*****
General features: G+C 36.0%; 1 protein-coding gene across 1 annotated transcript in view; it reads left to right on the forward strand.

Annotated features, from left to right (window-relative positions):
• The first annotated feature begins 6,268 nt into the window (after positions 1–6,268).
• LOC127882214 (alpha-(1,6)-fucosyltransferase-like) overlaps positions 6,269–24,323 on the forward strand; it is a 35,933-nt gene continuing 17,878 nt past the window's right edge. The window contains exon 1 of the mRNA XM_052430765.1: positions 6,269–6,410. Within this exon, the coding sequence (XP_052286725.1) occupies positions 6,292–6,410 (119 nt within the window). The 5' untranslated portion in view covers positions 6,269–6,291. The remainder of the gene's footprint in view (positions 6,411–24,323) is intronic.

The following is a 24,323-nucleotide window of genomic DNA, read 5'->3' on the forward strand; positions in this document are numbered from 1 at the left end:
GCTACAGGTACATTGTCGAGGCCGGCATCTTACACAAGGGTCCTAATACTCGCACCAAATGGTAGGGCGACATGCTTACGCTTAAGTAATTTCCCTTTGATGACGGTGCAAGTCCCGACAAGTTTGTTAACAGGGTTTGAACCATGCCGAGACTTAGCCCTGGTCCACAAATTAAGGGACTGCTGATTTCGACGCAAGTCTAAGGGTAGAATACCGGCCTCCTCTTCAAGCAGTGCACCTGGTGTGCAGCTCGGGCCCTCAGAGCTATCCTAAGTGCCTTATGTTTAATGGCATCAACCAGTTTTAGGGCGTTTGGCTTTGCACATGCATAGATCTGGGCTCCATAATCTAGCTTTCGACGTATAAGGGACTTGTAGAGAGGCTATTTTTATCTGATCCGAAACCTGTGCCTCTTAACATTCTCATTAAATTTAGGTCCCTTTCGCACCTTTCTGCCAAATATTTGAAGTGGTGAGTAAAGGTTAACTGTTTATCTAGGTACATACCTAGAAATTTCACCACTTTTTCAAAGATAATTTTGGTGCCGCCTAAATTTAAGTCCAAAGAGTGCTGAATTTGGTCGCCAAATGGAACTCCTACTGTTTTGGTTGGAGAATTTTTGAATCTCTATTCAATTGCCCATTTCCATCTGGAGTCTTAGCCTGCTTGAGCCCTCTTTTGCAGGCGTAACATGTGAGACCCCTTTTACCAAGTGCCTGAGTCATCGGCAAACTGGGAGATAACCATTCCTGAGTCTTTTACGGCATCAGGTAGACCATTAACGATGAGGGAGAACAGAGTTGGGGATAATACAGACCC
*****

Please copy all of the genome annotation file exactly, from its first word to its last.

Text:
General features: G+C 36.0%; 1 protein-coding gene across 1 annotated transcript in view; it reads left to right on the forward strand.

Annotated features, from left to right (window-relative positions):
• The first annotated feature begins 6,268 nt into the window (after positions 1–6,268).
• LOC127882214 (alpha-(1,6)-fucosyltransferase-like) overlaps positions 6,269–24,323 on the forward strand; it is a 35,933-nt gene continuing 17,878 nt past the window's right edge. The window contains exon 1 of the mRNA XM_052430765.1: positions 6,269–6,410. Within this exon, the coding sequence (XP_052286725.1) occupies positions 6,292–6,410 (119 nt within the window). The 5' untranslated portion in view covers positions 6,269–6,291. The remainder of the gene's footprint in view (positions 6,411–24,323) is intronic.

The following is a 24,323-nucleotide window of genomic DNA, read 5'->3' on the forward strand; positions in this document are numbered from 1 at the left end:
GCTACAGGTACATTGTCGAGGCCGGCATCTTACACAAGGGTCCTAATACTCGCACCAAATGGTAGGGCGACATGCTTACGCTTAAGTAATTTCCCTTTGATGACGGTGCAAGTCCCGACAAGTTTGTTAACAGGGTTTGAACCATGCCGAGACTTAGCCCTGGTCCACAAATTAAGGGACTGCTGATTTCGACGCAAGTCTAAGGGTAGAATACCGGCCTCCTCTTCAAGCAGTGCACCTGGTGTGCAGCTCGGGCCCTCAGAGCTATCCTAAGTGCCTTATGTTTAATGGCATCAACCAGTTTTAGGGCGTTTGGCTTTGCACATGCATAGATCTGGGCTCCATAATCTAGCTTTCGACGTATAAGGGACTTGTAGAGAGGCTATTTTTATCTGATCCGAAACCTGTGCCTCTTAACATTCTCATTAAATTTAGGTCCCTTTCGCACCTTTCTGCCAAATATTTGAAGTGGTGAGTAAAGGTTAACTGTTTATCTAGGTACATACCTAGAAATTTCACCACTTTTTCAAAGATAATTTTGGTGCCGCCTAAATTTAAGTCCAAAGAGTGCTGAATTTGGTCGCCAAATGGAACTCCTACTGTTTTGGTTGGAGAATTTTTGAATCTCTATTCAATTGCCCATTTCCATCTGGAGTCTTAGCCTGCTTGAGCCCTCTTTTGCAGGCGTAACATGTGAGACCCCTTTTACCAAGTGCCTGAGTCATCGGCAAACTGGGAGATAACCATTCCTGAGTCTTTTACGGCATCAGGTAGACCATTAACGATGAGGGAGAACAGAGTTGGGGATAATACAGACCC